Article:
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When you end a relationship, how do you deal with aftermath.......

(24 Posts)
WoodchipWall Wed 21-Sep-11 15:03:51

Hi, kind of new here although a lurker for a while.

I have recently ended a relationship after years of attempting to do so. Has been so hard for me and has taken a lot of self-help books, assertive DVDs, talking to friends, family, womens aid, even samaritans at a very low point til I was blue in the face.

So its done, me and 3 DSs are in a place, all in my name....no ties other than DSs and a few debts to split.

I have also said that DSs are as much his as they are mine and he can see them whenever he wishes and as much as he wishes.

The ex is finding it incredibly hard. He keeps ringing me in tears. Keeps telling me that I've destroyed his life. Says he has no life and it is because of me.

I am a little frightened of him as he can be quite intimidating and I just don't know how to handle him anymore.

Obviously we will always need to be in contact due to our sons but I don't want to see him anymore as once he's in the same room as me he corners me and I cannot get away (in that he can talk and talk and goes from almost begging me to take him back to being nasty and bitter and calling me names).

When he is like this with me I feel sorry for him and nearly always end up blurting out "OK, we can work it out, lets try again" but have managed not to this far.

I do not love him anymore but as he still loves me, it's very hard to feel strong enough to not back down.

We have spent years trying to get over issues that happened at the start of our relationship but just were going around in circles and I just got so tired of it all and realised life is too short and my feelings for him went a long time ago. We got together very young and I feel that we still had a relationship that we did in our early 20s with no hope of moving forward.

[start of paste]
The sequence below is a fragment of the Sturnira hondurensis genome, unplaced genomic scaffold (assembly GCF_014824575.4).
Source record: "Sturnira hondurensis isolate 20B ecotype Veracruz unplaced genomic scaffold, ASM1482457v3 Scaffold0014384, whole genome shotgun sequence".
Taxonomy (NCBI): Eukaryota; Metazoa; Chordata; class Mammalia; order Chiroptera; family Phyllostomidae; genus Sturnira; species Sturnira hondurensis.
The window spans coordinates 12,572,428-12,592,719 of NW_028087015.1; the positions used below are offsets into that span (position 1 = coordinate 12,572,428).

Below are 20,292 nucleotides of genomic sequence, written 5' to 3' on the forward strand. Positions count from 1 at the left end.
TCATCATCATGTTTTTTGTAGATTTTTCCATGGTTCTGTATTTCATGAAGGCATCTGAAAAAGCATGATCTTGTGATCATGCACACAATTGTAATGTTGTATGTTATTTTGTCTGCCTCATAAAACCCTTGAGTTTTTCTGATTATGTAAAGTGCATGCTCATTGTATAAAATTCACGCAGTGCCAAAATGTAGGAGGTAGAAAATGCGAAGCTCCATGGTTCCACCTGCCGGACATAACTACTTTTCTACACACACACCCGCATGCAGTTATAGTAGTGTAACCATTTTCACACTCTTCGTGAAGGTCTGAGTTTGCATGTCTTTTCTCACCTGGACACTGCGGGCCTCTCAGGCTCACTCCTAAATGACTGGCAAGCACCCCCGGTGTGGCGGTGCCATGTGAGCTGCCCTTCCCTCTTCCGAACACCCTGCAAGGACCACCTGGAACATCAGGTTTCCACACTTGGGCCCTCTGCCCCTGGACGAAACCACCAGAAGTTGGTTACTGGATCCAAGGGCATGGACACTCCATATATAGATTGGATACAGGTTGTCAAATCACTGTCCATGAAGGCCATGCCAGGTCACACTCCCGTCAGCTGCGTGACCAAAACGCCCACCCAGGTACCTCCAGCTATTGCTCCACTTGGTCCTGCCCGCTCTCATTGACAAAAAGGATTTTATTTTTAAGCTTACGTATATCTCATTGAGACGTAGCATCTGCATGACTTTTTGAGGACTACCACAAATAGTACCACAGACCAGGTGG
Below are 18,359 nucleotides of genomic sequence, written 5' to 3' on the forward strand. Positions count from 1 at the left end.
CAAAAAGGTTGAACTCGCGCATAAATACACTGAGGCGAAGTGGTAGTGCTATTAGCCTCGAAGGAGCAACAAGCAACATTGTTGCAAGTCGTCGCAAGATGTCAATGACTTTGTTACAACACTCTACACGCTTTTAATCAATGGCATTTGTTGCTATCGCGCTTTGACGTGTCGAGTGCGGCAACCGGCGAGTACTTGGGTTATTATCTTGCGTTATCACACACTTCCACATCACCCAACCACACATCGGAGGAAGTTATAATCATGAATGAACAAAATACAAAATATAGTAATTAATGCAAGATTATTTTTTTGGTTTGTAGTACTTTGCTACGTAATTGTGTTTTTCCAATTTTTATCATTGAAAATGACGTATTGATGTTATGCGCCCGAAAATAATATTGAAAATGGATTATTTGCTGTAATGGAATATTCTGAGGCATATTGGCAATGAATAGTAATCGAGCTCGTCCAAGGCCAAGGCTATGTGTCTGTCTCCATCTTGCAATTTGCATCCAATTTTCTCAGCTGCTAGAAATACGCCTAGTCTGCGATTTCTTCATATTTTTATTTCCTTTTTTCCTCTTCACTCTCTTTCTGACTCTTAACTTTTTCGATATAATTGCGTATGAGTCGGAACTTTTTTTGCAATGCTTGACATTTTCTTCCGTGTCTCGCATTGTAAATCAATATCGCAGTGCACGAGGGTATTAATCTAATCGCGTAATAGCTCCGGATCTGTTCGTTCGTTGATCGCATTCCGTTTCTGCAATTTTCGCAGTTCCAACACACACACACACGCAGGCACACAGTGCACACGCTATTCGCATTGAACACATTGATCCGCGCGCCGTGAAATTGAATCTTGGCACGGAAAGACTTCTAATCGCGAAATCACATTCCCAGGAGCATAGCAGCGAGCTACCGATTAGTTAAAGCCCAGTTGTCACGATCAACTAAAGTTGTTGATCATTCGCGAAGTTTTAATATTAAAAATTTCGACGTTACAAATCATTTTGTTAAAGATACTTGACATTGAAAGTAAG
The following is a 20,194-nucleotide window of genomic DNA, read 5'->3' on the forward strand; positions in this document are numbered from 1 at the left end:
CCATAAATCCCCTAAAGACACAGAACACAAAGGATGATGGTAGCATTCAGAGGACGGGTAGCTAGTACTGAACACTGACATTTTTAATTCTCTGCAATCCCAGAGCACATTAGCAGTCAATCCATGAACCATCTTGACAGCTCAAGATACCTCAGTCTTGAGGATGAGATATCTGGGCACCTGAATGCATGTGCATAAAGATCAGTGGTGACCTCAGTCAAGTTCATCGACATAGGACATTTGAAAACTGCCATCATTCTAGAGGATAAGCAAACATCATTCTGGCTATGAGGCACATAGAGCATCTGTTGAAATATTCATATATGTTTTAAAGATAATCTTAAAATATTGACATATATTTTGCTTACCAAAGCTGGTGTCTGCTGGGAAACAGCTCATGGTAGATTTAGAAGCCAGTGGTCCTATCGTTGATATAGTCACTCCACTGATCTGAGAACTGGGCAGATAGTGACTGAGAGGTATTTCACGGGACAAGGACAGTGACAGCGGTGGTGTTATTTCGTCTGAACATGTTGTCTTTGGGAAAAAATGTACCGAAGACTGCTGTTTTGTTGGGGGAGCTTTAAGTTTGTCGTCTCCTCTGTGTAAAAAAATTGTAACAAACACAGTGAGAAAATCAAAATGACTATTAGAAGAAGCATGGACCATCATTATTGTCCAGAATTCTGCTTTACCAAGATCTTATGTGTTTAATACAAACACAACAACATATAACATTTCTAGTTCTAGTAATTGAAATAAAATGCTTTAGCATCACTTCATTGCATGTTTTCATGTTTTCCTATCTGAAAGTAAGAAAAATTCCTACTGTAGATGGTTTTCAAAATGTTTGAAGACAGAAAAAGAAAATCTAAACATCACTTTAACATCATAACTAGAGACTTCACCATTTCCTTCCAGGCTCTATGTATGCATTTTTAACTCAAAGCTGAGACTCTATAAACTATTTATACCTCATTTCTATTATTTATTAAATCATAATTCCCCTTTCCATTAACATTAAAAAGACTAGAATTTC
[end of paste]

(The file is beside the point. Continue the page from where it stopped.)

So I guess my reason for posting today is to see how other women in a similar situation managed to get past this and be strong and did you perhaps help your ex to move on, or is that not possible?

Despite my not loving him and not wishing to be with him anymore, I guess I still care for him as he is the dad to my 3 boys and we were together a long time.

I am just feeling such a bitch right now, but not done anything specifically wrong really other than wanting to be out of a relationship.

Thanks for any input.

buzzskillington Wed 21-Sep-11 15:11:40

Well done on getting out, it sounds like it's been a hard road.

Your ex can collect the children from the doorstep, you know - you've no need to let him in or be in the same room. You could possibly get someone else to be there for hand-overs, so, say your mum(?) answers the door, gets the coats on and all that?

You should probably also limit phonecalls to the necessary, about access and finances only - if he starts on, then you end the call.

You're not responsible for his happiness. You don't owe him a listening ear. You don't deserve his abuse or heaping on of guilt.

buzzskillington Wed 21-Sep-11 15:13:05